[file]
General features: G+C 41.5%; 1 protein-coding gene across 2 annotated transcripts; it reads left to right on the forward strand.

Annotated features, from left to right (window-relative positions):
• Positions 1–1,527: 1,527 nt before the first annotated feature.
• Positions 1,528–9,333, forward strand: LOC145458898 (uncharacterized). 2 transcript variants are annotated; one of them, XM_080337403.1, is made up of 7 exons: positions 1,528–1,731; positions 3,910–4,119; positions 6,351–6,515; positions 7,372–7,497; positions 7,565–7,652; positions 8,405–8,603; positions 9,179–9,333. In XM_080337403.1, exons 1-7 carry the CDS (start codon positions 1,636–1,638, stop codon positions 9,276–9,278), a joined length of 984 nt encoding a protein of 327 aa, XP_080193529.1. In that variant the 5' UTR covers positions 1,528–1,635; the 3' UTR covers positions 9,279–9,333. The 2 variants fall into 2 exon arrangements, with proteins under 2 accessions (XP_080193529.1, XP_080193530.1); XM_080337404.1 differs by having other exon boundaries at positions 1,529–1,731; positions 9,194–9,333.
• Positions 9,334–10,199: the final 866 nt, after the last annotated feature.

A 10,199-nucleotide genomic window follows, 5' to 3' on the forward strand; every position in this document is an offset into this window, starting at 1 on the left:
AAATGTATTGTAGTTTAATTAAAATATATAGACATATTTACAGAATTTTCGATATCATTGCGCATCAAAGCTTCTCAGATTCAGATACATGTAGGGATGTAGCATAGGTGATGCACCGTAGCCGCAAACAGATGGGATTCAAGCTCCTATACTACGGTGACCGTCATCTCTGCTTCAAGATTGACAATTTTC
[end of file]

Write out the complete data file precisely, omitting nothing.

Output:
General features: G+C 41.5%; 1 protein-coding gene across 2 annotated transcripts; it reads left to right on the forward strand.

Annotated features, from left to right (window-relative positions):
• Positions 1–1,527: 1,527 nt before the first annotated feature.
• Positions 1,528–9,333, forward strand: LOC145458898 (uncharacterized). 2 transcript variants are annotated; one of them, XM_080337403.1, is made up of 7 exons: positions 1,528–1,731; positions 3,910–4,119; positions 6,351–6,515; positions 7,372–7,497; positions 7,565–7,652; positions 8,405–8,603; positions 9,179–9,333. In XM_080337403.1, exons 1-7 carry the CDS (start codon positions 1,636–1,638, stop codon positions 9,276–9,278), a joined length of 984 nt encoding a protein of 327 aa, XP_080193529.1. In that variant the 5' UTR covers positions 1,528–1,635; the 3' UTR covers positions 9,279–9,333. The 2 variants fall into 2 exon arrangements, with proteins under 2 accessions (XP_080193529.1, XP_080193530.1); XM_080337404.1 differs by having other exon boundaries at positions 1,529–1,731; positions 9,194–9,333.
• Positions 9,334–10,199: the final 866 nt, after the last annotated feature.

A 10,199-nucleotide genomic window follows, 5' to 3' on the forward strand; every position in this document is an offset into this window, starting at 1 on the left:
AAATGTATTGTAGTTTAATTAAAATATATAGACATATTTACAGAATTTTCGATATCATTGCGCATCAAAGCTTCTCAGATTCAGATACATGTAGGGATGTAGCATAGGTGATGCACCGTAGCCGCAAACAGATGGGATTCAAGCTCCTATACTACGGTGACCGTCATCTCTGCTTCAAGATTGACAATTTTC